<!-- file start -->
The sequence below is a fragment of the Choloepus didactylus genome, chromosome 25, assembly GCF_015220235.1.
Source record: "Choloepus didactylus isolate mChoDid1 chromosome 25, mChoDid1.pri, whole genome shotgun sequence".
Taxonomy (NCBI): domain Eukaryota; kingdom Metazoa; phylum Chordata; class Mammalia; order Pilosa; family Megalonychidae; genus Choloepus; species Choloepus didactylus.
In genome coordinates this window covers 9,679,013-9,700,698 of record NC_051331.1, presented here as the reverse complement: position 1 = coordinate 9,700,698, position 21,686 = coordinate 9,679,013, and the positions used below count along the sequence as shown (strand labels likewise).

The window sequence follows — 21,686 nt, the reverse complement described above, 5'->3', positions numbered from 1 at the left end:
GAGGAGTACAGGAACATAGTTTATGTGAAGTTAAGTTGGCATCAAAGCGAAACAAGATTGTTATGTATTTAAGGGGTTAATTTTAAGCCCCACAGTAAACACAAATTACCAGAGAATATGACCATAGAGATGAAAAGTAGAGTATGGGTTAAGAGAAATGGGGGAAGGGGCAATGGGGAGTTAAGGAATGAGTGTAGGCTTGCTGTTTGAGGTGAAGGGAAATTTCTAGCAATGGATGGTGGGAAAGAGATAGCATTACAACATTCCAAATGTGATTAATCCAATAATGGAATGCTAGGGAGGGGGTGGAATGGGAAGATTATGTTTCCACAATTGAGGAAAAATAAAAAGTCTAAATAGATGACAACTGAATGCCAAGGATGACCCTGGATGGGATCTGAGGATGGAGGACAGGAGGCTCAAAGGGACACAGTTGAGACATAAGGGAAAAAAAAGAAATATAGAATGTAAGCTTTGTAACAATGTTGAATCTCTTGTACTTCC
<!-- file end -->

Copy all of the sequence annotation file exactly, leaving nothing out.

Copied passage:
The sequence below is a fragment of the Choloepus didactylus genome, chromosome 25, assembly GCF_015220235.1.
Source record: "Choloepus didactylus isolate mChoDid1 chromosome 25, mChoDid1.pri, whole genome shotgun sequence".
Taxonomy (NCBI): domain Eukaryota; kingdom Metazoa; phylum Chordata; class Mammalia; order Pilosa; family Megalonychidae; genus Choloepus; species Choloepus didactylus.
In genome coordinates this window covers 9,679,013-9,700,698 of record NC_051331.1, presented here as the reverse complement: position 1 = coordinate 9,700,698, position 21,686 = coordinate 9,679,013, and the positions used below count along the sequence as shown (strand labels likewise).

The window sequence follows — 21,686 nt, the reverse complement described above, 5'->3', positions numbered from 1 at the left end:
GAGGAGTACAGGAACATAGTTTATGTGAAGTTAAGTTGGCATCAAAGCGAAACAAGATTGTTATGTATTTAAGGGGTTAATTTTAAGCCCCACAGTAAACACAAATTACCAGAGAATATGACCATAGAGATGAAAAGTAGAGTATGGGTTAAGAGAAATGGGGGAAGGGGCAATGGGGAGTTAAGGAATGAGTGTAGGCTTGCTGTTTGAGGTGAAGGGAAATTTCTAGCAATGGATGGTGGGAAAGAGATAGCATTACAACATTCCAAATGTGATTAATCCAATAATGGAATGCTAGGGAGGGGGTGGAATGGGAAGATTATGTTTCCACAATTGAGGAAAAATAAAAAGTCTAAATAGATGACAACTGAATGCCAAGGATGACCCTGGATGGGATCTGAGGATGGAGGACAGGAGGCTCAAAGGGACACAGTTGAGACATAAGGGAAAAAAAAGAAATATAGAATGTAAGCTTTGTAACAATGTTGAATCTCTTGTACTTCC